Chromogenic prints dominated the second half of the twentieth century and are the standard photo lab–developed snapshots—which can now be printed at home from digital image files—familiar to nearly anyone who has ever owned a camera.

Based on subtractive color principles, chromogenic processing was the result of many years of research and development, by the US-based Eastman Kodak Company and by Agfa, a German company. Both began manufacturing color photographic materials in the late 1930s. Kodak introduced positive (Kodachrome) and negative (Kodacolor) film products that used color-dye-coupler technology for development and printing. Chromogenic film development and printmaking were never intended for use in the hobbyist’s or even professional photographer’s darkroom. Until chromogenic papers became available for digital Type-C prints, practically all chromogenic prints were made in photo labs.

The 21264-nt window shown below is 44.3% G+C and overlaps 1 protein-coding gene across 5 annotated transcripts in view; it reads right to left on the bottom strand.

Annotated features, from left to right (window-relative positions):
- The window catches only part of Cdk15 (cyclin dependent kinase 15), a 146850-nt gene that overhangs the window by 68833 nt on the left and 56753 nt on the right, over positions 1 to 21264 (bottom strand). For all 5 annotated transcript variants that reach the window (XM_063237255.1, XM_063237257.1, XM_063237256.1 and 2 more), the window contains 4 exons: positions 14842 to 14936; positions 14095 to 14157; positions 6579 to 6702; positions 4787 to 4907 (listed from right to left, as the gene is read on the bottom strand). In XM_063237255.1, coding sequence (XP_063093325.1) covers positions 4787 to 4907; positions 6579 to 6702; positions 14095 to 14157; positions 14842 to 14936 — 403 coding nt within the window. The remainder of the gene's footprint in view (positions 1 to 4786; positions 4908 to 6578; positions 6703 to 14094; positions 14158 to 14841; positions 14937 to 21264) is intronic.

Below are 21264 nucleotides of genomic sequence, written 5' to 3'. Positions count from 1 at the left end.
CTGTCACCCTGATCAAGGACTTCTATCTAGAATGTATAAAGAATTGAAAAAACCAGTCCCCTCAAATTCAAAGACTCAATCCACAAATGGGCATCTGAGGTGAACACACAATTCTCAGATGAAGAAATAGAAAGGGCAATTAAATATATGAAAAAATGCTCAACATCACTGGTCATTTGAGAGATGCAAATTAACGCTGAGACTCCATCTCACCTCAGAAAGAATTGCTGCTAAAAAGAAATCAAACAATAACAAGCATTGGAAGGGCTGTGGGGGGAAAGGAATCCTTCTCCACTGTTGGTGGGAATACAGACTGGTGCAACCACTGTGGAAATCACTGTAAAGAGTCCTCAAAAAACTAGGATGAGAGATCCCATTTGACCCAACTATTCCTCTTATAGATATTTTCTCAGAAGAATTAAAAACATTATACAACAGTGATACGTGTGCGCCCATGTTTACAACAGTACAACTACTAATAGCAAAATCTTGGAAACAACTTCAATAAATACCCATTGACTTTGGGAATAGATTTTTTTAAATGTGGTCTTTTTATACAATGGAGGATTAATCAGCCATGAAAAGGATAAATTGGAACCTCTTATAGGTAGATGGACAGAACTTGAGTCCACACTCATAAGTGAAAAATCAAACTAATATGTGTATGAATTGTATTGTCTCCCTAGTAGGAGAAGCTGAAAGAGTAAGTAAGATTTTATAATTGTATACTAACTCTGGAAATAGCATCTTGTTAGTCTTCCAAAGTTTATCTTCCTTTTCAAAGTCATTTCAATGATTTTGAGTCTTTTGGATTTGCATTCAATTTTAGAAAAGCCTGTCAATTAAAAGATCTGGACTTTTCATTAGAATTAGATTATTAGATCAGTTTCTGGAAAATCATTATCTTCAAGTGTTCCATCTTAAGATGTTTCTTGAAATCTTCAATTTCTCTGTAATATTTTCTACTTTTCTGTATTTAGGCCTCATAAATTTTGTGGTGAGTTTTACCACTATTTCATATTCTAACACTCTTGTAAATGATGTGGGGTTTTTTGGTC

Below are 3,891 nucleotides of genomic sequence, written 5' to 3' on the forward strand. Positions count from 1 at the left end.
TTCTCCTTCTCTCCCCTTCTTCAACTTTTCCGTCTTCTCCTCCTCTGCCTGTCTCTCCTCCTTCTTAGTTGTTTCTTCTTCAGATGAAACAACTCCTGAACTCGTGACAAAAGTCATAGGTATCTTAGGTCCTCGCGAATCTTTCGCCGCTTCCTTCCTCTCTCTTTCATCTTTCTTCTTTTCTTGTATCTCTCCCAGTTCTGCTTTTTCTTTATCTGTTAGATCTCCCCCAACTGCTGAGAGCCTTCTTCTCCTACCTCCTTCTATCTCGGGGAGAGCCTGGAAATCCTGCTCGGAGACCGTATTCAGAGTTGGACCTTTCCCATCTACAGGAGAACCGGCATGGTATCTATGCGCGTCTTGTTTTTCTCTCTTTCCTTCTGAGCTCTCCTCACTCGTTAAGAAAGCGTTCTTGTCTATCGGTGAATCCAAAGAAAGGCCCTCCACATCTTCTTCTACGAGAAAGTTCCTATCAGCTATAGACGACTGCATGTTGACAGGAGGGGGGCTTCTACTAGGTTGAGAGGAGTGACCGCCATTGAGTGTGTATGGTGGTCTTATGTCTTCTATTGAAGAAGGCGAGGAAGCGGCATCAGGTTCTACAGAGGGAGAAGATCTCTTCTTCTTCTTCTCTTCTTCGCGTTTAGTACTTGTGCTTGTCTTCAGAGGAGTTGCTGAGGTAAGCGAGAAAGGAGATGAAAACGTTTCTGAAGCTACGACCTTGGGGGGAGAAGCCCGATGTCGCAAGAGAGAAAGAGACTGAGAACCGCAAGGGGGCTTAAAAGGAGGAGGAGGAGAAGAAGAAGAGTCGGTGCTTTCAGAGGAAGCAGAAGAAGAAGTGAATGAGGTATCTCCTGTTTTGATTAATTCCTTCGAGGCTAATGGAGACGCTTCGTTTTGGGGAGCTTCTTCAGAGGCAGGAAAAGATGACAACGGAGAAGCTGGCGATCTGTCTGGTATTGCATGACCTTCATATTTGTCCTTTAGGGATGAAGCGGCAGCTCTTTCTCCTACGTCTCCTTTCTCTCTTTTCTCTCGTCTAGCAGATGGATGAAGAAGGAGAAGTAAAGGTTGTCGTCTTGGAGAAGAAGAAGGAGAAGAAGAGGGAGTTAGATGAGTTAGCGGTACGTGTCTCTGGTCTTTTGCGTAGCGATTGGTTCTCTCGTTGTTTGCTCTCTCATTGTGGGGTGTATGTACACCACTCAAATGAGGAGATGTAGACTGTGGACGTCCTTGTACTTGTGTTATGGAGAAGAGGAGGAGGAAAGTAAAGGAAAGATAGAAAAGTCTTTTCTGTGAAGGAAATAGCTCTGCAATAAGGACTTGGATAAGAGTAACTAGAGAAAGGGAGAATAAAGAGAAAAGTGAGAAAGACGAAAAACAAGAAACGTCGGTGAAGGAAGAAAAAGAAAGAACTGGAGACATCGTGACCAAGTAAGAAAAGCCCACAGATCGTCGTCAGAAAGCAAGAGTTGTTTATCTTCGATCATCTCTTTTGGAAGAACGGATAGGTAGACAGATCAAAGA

A Kodachrome print is made from a Kodachrome color slide, a direct-positive or positive-to-positive process. The support for the print was originally a thin sheet of acetate but was changed to a fiber paper base in 1961. As mentioned earlier, both the film development and printing processes are complex and, up until 1954, could only be performed at a lab licensed by Kodak. Because of its processing requirements and the widespread transition to digital photography, manufacturing of Kodachrome was discontinued in 2009.